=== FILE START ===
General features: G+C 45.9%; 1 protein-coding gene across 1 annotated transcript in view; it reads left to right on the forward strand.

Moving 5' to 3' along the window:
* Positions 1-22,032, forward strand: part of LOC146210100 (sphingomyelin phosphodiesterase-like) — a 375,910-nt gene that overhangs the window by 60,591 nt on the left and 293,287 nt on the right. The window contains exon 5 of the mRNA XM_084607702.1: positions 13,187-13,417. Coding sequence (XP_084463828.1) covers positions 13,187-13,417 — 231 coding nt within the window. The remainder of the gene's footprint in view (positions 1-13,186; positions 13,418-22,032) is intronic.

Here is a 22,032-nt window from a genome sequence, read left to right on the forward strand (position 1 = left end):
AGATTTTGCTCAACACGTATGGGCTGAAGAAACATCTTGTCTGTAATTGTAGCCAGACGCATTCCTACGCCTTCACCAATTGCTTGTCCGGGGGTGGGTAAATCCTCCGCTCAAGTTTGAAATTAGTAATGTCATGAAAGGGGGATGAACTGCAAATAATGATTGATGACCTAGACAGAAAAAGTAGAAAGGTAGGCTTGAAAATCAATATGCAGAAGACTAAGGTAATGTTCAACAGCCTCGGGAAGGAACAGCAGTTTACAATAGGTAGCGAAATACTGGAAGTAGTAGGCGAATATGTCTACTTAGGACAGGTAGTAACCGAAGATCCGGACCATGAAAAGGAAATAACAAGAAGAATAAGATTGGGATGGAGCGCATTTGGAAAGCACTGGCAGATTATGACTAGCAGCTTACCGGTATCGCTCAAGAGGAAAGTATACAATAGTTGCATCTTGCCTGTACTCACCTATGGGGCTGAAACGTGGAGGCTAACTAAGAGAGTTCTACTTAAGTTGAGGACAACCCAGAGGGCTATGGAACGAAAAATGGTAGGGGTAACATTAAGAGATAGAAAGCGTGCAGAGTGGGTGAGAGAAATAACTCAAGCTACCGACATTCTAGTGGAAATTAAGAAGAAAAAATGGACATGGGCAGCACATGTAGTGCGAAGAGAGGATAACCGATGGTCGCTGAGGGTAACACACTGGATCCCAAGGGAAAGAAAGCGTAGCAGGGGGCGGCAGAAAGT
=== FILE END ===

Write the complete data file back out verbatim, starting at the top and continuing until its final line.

General features: G+C 45.9%; 1 protein-coding gene across 1 annotated transcript in view; it reads left to right on the forward strand.

Moving 5' to 3' along the window:
* Positions 1-22,032, forward strand: part of LOC146210100 (sphingomyelin phosphodiesterase-like) — a 375,910-nt gene that overhangs the window by 60,591 nt on the left and 293,287 nt on the right. The window contains exon 5 of the mRNA XM_084607702.1: positions 13,187-13,417. Coding sequence (XP_084463828.1) covers positions 13,187-13,417 — 231 coding nt within the window. The remainder of the gene's footprint in view (positions 1-13,186; positions 13,418-22,032) is intronic.

Here is a 22,032-nt window from a genome sequence, read left to right on the forward strand (position 1 = left end):
AGATTTTGCTCAACACGTATGGGCTGAAGAAACATCTTGTCTGTAATTGTAGCCAGACGCATTCCTACGCCTTCACCAATTGCTTGTCCGGGGGTGGGTAAATCCTCCGCTCAAGTTTGAAATTAGTAATGTCATGAAAGGGGGATGAACTGCAAATAATGATTGATGACCTAGACAGAAAAAGTAGAAAGGTAGGCTTGAAAATCAATATGCAGAAGACTAAGGTAATGTTCAACAGCCTCGGGAAGGAACAGCAGTTTACAATAGGTAGCGAAATACTGGAAGTAGTAGGCGAATATGTCTACTTAGGACAGGTAGTAACCGAAGATCCGGACCATGAAAAGGAAATAACAAGAAGAATAAGATTGGGATGGAGCGCATTTGGAAAGCACTGGCAGATTATGACTAGCAGCTTACCGGTATCGCTCAAGAGGAAAGTATACAATAGTTGCATCTTGCCTGTACTCACCTATGGGGCTGAAACGTGGAGGCTAACTAAGAGAGTTCTACTTAAGTTGAGGACAACCCAGAGGGCTATGGAACGAAAAATGGTAGGGGTAACATTAAGAGATAGAAAGCGTGCAGAGTGGGTGAGAGAAATAACTCAAGCTACCGACATTCTAGTGGAAATTAAGAAGAAAAAATGGACATGGGCAGCACATGTAGTGCGAAGAGAGGATAACCGATGGTCGCTGAGGGTAACACACTGGATCCCAAGGGAAAGAAAGCGTAGCAGGGGGCGGCAGAAAGT